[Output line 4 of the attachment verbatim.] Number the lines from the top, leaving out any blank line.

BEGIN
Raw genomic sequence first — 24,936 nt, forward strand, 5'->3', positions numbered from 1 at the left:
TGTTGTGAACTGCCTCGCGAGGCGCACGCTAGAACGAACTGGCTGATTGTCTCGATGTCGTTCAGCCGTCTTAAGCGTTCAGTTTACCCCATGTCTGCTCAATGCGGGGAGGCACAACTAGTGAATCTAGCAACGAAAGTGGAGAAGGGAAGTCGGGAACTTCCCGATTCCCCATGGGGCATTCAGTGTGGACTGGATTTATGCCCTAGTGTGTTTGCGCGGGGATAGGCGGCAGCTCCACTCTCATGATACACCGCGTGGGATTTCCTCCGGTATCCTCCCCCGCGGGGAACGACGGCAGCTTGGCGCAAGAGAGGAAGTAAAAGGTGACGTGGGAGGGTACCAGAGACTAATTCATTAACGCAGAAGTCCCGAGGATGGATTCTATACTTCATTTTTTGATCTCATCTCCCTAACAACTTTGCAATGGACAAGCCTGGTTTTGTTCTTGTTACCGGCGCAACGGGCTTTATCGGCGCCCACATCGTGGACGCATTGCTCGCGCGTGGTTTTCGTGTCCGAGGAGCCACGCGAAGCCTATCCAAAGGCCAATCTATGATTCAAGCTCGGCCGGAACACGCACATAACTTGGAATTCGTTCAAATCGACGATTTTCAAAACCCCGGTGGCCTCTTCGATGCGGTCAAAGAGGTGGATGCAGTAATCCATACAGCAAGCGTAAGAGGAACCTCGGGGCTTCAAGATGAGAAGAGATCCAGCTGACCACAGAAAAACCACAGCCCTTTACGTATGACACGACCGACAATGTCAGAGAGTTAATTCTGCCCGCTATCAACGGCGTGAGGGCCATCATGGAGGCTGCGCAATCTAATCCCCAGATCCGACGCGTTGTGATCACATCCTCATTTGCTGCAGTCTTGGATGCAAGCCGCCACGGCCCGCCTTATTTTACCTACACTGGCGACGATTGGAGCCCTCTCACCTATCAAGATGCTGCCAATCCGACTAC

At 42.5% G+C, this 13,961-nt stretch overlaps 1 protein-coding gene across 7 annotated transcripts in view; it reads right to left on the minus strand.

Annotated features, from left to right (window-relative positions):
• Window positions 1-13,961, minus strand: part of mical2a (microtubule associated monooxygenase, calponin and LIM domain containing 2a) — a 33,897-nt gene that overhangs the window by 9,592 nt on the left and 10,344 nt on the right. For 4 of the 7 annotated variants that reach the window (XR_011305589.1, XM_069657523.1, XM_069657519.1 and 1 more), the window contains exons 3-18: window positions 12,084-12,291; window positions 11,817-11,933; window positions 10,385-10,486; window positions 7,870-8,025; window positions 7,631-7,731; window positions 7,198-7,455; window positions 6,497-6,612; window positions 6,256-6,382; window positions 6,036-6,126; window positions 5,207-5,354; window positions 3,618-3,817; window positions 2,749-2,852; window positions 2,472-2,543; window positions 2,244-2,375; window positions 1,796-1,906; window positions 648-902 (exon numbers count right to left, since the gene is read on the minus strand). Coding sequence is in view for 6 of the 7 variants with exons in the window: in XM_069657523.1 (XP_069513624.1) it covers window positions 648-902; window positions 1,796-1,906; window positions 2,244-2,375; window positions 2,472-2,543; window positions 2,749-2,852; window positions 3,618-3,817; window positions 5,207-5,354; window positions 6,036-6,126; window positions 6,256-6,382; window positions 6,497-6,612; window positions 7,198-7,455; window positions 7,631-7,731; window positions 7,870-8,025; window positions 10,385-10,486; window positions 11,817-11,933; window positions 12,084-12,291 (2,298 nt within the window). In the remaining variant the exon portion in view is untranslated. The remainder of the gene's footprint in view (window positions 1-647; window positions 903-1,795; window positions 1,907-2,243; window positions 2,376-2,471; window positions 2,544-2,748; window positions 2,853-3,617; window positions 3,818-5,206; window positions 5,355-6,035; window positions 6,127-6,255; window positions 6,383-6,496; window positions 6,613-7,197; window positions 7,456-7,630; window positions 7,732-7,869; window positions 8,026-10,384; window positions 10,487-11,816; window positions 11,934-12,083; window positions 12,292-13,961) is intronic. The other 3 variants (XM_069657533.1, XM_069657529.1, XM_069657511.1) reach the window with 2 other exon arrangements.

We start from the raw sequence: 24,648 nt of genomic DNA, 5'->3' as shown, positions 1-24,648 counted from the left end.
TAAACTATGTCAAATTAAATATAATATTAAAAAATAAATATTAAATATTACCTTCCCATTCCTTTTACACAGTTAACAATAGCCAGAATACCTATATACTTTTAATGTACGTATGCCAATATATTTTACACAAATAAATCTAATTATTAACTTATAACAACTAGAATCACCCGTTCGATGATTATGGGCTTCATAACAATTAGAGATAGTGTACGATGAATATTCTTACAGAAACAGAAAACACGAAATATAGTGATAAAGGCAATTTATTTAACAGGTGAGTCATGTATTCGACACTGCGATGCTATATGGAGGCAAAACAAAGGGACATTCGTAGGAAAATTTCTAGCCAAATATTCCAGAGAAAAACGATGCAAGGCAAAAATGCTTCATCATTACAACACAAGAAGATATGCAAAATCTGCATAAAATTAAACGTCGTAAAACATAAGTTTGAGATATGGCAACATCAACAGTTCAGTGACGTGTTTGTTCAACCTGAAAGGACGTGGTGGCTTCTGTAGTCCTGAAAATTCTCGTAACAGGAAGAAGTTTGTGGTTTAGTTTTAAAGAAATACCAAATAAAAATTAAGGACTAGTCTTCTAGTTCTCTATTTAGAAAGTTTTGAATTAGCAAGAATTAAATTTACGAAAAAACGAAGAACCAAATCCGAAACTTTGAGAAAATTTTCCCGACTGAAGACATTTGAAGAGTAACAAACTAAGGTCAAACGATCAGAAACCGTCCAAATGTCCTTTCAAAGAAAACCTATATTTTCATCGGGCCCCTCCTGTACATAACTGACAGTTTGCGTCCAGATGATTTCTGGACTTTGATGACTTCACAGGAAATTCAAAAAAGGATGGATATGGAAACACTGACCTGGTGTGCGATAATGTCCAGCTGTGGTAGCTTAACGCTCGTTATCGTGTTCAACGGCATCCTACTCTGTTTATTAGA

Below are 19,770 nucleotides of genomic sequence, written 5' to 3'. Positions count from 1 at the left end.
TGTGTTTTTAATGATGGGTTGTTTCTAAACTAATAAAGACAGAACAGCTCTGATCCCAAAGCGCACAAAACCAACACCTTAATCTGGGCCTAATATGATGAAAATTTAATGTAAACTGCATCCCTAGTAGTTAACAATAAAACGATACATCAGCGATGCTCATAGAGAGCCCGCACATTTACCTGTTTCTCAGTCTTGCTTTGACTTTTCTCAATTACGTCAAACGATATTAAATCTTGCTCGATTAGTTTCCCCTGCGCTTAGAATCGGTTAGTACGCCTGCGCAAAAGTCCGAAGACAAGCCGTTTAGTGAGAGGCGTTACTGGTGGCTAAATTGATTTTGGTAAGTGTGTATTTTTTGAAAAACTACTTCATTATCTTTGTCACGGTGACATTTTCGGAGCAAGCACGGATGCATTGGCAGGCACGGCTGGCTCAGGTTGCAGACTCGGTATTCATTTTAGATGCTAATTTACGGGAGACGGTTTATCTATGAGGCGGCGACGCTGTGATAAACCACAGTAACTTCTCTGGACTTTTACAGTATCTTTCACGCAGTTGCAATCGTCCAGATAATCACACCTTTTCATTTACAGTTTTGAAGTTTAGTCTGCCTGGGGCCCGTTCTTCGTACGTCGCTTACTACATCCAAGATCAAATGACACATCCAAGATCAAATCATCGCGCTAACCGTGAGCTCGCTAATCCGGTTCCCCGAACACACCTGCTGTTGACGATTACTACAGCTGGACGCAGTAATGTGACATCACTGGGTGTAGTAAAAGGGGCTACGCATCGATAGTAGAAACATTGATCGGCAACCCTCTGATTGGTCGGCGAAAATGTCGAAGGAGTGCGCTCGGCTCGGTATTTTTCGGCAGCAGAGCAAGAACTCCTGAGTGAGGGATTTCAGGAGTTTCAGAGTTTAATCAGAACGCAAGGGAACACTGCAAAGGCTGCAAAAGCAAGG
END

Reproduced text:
Annotated features, from left to right (window-relative positions):